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miss manners

When I was growing up my mother starting reading Miss Manners to us at the dinner table. I'm not sure what prompted this, maybe it was because my siblings and I were eating too quickly, or fighting over the last piece of pie, or setting the centerpieces on fire (true story). We read an entry or two each night, which continued until the book was finished. And then we just started over again.

A friend recently brought over a sweet little book called Manners to Grown On, published in 1955. I love the illustrations and the two color printing, and the little bits of advice to help any young lad know what to do in any social situation. 

My son beat me to the phone the other day and answered it by yelling "Who is it?".  I know he's only four, but it might be time to break out the Miss Manners. 

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I wanted to suggest a few books that your son may find more enjoyable than Miss Manners (although I am tempted to replicate your mother's read aloud myself!). Both of my boys loved "Manners" by Aliki from a very early age. This clever book does the same thing as Miss Manners, but in a comic book format. A new favorite is "Do Unto Otters" by Laurie Keller (who also wrote the wonderful Scrambled States of America, which your son would probably love as well). She has a terrific sense of humor, but the message is loud and clear. And, finally, "How To Be A Friend" by Marc Brown is a good one too. It is about peer dynamics, but manners are at the heart of the book.

09.22.2008 | Unregistered Commenterjsklsk

I love the idea of a old-fashioned manners book. We could all use more manners these days... That is one thing that is nice about living in the South. Everything is "yes sir" "no sir" and "yes ma'am" "no ma'am".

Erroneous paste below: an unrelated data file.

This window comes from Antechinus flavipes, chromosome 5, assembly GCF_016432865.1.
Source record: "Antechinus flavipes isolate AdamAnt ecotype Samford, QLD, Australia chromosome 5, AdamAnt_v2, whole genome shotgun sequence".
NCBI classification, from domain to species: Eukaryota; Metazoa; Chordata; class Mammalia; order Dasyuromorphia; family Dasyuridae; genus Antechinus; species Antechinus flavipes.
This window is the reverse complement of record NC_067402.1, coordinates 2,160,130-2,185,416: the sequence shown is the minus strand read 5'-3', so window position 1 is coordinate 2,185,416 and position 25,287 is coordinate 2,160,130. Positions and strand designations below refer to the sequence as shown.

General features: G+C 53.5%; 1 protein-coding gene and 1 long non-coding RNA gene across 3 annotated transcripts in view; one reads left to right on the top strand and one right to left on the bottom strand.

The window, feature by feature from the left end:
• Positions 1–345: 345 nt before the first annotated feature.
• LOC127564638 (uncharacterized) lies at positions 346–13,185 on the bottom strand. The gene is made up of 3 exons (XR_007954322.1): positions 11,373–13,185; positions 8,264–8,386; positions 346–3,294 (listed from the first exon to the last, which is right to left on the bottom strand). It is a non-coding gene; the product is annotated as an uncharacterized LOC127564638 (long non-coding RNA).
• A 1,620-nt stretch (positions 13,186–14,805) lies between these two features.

your family sounds like fun. I would have been down with burning centerpieces. I used to love to burn things. I was so stupid. I can't believe that I never burned myself!

09.22.2008 | Unregistered CommenterErin

I have two year olds who answer the phone (well extension) and keep repeating helloooo ... where can I get a copy LOL.

09.22.2008 | Unregistered CommenterTrish

Everyone needs a good reminder of manners these days. Yes, just adore those little illustrations too! Fantastic blog!!

09.22.2008 | Unregistered Commenterporter

Great post and reminder.

09.22.2008 | Unregistered CommenterLecia

These are great. And, as a boy, I'm learning something.

Did you scan any more illustrations? I would love to see them.

09.22.2008 | Unregistered CommenterArjewtino

i love that last picture caption about "being yourself." hilarious.

09.22.2008 | Unregistered Commenterlynne

love your blog. love this post. love vintage books. . . .

09.23.2008 | Unregistered CommenterRobin

i need to own this book. question: does it specify that throwing chewed up carrots across the kitchen is not good manners? i just can't seem to get that one through. . .

09.23.2008 | Unregistered Commenterkatie

And a gentle reminder... do not say "I'm sorry" when stating that he/she is not at home to take the call. A simple "He's not available right now, may I take a message?" will suffice... as saying "I'm sorry" assumes some level of responsibility for the person's absence. We save "I'm sorry" in this house for true apologies. "I'm sorry" is a powerful phrase that should not be tossed about.

I don't know why I am a stickler for this one.

09.24.2008 | Unregistered CommenterSasha

Love this post. My son's not even 2 yet, but it's amazing how early you can start teaching manners.

09.25.2008 | Unregistered CommenterMary

Oh, this post made me laugh!!! My little girl Ruby is 4 too, and has a very squeally little voice. She would anwser the phone by saying hello!!!???? Whose speaking!!!??? in the highest squealiest little voice you have ever heard...everyone else thought it was cute, except me! Now she says "May you tell me who is talking to me!!!???? hehehe, super cute, but, still just as squeaky! I had forgotten about this book, we did a Home Kindy study on it...one lesson a week!

02.12.2009 | Unregistered CommenterJess

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